The case for better data in order to track and measure progress toward achievement of the Sustainable Development Goals.
The Institute for Economics & Peace has been measuring peacefulness, along with its drivers, for over 10 years. Analysis has consistently shown that the most peaceful communities and countries demonstrate strength and progress across a broad set of factors.
These factors have been captured and defined in IEP’s Positive Peace framework, which display a broad consistency in line with the UN’s Sustainable Development Goals. Positive Peace defines the attitudes, structures and institutions that underpin and sustain peaceful societies. The principles captured in both Goal 5 and Goal 16 relating to gender equality are all present within the Positive Peace framework.
Since 2016, IEP’s ‘Measuring Goal 16’ research reports have led the call for better data quality and availability in order to measure and track progress of the Sustainable Development Goals. At present the majority of gender specific data is scarce, and therefore collection of high-quality data that disaggregates men, women, boys and girls is important for monitoring progress toward both Goal 5, Goal 16 and all other Sustainable Development Goals.
Gender equality & peace
● Gender equality shows a consistent and demonstrable relationship with peacefulness.
● Sustainable Development Goal 5 can be a strategic entry point for facilitating and sustaining peace, as efforts to promote and protect gender equality can help to create just, peaceful and inclusive societies.
● Countries with strong laws to protect women from gender based violence are less likely to initiate interstate violence, and tend to have lower rates of fatalities from homicide, terrorism and armed conflict.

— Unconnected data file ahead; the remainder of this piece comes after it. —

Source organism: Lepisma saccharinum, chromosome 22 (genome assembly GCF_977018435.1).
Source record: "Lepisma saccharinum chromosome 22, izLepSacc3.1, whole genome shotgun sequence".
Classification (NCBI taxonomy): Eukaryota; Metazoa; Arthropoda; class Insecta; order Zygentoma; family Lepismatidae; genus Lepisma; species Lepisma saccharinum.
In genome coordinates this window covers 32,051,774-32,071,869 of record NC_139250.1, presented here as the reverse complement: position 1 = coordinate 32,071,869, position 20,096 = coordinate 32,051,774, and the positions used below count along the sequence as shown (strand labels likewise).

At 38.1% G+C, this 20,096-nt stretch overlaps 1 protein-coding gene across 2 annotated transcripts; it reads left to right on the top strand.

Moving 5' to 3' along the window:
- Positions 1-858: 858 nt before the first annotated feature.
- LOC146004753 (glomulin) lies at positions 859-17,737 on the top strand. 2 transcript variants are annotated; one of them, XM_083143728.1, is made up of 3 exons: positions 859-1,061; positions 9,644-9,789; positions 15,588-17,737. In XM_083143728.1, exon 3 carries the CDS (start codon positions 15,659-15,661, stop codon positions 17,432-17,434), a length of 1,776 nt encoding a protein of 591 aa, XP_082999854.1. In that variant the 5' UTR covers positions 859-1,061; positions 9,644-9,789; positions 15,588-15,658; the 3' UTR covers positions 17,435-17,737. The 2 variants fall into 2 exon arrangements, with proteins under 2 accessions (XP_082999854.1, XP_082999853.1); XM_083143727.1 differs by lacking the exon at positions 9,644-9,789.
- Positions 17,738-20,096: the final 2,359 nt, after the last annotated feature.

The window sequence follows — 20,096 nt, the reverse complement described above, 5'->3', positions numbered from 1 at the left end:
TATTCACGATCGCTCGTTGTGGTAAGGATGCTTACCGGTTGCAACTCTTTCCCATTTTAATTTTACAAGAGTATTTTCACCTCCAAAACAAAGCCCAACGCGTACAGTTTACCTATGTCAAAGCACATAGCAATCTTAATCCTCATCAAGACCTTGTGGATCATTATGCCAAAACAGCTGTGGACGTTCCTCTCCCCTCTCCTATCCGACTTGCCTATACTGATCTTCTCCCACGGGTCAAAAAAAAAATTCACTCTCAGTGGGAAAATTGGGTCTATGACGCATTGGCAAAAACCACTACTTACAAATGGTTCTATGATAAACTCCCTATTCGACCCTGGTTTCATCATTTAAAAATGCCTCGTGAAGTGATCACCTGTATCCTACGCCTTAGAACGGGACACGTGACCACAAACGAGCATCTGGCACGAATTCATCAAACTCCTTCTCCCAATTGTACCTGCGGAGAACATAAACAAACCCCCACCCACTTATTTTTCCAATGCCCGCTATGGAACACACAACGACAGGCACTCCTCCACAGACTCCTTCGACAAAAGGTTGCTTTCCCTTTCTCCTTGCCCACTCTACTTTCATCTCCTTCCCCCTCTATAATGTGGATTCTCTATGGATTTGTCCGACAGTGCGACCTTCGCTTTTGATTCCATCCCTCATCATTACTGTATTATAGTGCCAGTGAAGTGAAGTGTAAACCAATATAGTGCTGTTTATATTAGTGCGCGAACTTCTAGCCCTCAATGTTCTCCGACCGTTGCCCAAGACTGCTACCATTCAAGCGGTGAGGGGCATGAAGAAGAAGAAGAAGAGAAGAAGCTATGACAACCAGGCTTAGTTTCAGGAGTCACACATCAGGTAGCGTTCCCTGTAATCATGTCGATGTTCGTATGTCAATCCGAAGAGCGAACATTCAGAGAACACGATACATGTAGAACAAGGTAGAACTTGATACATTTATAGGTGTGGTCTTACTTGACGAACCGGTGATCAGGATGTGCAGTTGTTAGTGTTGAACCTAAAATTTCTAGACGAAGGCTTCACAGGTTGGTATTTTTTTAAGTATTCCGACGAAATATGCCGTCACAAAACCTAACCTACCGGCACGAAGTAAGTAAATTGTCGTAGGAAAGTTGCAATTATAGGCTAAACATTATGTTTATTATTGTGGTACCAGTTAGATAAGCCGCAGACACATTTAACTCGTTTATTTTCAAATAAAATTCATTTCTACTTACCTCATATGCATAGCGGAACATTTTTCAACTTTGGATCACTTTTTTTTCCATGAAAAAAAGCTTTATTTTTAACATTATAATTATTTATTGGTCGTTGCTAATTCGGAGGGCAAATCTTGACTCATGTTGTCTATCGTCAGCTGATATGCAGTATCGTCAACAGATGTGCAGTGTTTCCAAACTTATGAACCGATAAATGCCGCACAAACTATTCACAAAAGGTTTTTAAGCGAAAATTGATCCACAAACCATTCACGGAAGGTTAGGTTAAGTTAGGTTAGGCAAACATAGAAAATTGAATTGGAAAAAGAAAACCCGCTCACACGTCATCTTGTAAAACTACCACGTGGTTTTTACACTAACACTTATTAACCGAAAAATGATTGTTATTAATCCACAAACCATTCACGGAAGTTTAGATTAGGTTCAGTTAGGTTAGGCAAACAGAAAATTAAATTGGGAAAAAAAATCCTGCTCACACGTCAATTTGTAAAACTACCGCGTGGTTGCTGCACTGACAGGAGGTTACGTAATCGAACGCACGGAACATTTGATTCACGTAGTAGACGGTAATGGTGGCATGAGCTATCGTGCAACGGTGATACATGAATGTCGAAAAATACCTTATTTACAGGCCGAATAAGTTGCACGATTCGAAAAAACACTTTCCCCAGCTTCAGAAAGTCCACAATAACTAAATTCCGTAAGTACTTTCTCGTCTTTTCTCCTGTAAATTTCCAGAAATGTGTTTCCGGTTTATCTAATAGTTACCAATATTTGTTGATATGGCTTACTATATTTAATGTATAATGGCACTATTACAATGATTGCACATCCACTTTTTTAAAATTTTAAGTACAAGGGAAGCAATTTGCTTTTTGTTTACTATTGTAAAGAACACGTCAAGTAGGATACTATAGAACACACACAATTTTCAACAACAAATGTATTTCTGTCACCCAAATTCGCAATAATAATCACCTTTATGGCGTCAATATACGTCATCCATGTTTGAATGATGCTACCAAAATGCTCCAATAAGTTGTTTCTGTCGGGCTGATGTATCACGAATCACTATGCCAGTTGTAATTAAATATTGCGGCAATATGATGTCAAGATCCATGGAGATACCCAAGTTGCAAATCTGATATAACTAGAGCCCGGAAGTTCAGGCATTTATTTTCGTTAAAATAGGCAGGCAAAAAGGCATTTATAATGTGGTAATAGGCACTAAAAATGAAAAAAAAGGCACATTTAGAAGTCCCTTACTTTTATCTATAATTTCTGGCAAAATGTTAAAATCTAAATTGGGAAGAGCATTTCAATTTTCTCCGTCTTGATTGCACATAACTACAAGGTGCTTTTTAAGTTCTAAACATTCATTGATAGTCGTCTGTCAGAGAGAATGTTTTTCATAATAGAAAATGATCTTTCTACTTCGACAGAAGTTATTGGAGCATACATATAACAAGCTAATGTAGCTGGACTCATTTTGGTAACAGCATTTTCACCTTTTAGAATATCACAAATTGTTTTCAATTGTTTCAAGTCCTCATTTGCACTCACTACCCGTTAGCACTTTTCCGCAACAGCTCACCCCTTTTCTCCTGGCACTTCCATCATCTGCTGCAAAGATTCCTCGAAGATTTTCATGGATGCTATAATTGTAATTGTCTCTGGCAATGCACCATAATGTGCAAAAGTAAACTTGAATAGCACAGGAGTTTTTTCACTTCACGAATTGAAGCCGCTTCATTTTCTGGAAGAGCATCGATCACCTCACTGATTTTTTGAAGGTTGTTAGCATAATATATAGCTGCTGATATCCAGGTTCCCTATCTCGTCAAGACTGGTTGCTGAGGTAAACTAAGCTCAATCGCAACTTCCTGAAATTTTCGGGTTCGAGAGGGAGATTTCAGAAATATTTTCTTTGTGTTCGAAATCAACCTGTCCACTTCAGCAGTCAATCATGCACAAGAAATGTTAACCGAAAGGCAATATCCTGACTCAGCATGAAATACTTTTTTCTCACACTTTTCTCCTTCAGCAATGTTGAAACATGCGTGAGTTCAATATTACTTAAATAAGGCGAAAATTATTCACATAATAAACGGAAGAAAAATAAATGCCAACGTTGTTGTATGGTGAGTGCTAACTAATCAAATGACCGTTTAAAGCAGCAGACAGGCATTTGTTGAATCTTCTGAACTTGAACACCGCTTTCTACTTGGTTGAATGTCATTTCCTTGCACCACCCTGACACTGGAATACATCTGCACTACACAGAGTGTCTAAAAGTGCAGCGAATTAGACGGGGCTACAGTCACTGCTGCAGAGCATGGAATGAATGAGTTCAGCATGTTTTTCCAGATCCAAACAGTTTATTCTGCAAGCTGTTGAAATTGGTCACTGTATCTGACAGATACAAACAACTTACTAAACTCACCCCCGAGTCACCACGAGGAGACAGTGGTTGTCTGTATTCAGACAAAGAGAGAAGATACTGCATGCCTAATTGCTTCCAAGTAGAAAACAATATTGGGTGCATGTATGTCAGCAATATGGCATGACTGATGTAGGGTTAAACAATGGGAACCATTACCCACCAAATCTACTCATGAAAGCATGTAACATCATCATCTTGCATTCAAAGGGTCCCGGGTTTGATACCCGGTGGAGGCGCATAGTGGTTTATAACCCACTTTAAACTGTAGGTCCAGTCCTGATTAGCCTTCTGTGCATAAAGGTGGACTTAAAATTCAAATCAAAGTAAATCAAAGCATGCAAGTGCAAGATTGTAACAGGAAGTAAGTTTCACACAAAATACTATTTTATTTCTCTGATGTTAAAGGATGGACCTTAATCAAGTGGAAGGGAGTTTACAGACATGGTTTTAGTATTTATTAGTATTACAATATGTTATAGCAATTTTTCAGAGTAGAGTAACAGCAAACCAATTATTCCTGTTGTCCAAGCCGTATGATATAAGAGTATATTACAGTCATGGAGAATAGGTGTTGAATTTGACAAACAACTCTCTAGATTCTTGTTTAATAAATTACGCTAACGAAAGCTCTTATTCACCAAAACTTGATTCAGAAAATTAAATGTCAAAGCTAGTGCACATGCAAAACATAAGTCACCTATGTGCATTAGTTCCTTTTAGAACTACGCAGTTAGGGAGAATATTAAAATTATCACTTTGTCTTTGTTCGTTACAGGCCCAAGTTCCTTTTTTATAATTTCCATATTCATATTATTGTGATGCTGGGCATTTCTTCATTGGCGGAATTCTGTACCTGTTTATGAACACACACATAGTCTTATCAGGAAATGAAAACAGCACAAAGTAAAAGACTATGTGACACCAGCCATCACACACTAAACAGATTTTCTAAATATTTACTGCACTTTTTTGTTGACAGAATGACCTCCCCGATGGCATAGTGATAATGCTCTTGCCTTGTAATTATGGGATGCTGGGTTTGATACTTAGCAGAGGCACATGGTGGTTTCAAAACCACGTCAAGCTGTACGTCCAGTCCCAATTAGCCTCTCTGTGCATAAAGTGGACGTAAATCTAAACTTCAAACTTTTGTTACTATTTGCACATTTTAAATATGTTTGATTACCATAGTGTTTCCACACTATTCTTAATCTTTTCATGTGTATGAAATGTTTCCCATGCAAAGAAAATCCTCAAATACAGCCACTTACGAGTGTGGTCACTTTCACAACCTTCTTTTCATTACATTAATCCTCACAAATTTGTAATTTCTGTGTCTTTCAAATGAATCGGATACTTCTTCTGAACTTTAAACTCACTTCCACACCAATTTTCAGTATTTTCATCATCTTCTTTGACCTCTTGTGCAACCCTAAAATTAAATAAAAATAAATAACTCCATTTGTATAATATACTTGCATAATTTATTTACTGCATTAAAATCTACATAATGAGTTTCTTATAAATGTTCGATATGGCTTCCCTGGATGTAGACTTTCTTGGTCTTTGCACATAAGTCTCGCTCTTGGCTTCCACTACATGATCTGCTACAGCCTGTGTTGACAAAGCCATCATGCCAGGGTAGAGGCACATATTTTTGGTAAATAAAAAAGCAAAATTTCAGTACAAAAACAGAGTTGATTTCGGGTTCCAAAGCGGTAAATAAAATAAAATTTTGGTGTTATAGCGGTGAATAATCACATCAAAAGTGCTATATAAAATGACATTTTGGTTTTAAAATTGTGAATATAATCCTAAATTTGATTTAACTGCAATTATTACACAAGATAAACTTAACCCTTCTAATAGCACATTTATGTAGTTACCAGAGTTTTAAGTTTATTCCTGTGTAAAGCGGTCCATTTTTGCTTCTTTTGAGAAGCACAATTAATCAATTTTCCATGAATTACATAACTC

● Gender equality is a component of Positive Peace, which works as a system to build society-wide strengths and capabilities. In this context it is important to consider the mutually reinforcing nature of peace factors within Goal 5 and Goal 16.
● Improvements in gender equality can precede improvements in peacefulness. Over the last 5 years, of the 20 countries that experienced largest improvement in their internal Global Peace Index scores, 15 showed improvements in the “gender inequality” indicator of the Positive Peace framework – before becoming more peaceful.
The case for better data
It is important to be able to build an accurate picture of progress toward achieving both Goal 5 and Goal 16. Data that groups genders and ages together not only restricts the measurement of progress, but can also limit the effectiveness of solutions tailored to create and sustain peace.
For example, a lack of disaggregated data can make policy responses to gender inequality more difficult to craft. Using crime as an example, a framework that would keep women safe in public spaces would be different from a framework that prevents violence arising from organised crime.
Crime statistics that group men and women together, without including information on the victim/perpetrator relationship, also risk an ineffective policy response. Policy or institutional responses tailored to the motives of the act, through the use of effective data collection, can help to optimise their effectiveness.
Using another example, frameworks that promote high human capital in women and girls may not be as effective when applied to men and boys in a different context. It is important to develop a clear understanding of the different experiences of men, women, boys and girls through the use of high-quality, disaggregated data.
Data that is accurately reflective of gendered experiences can assist in the creation of evidence-based policies that help promote the institutions, attitudes and structures that sustain peace. In addition to this, accurate data can inform the ‘strong institutions’ identified by SDG16 and its indicators, which in turn help to promote justice and peace.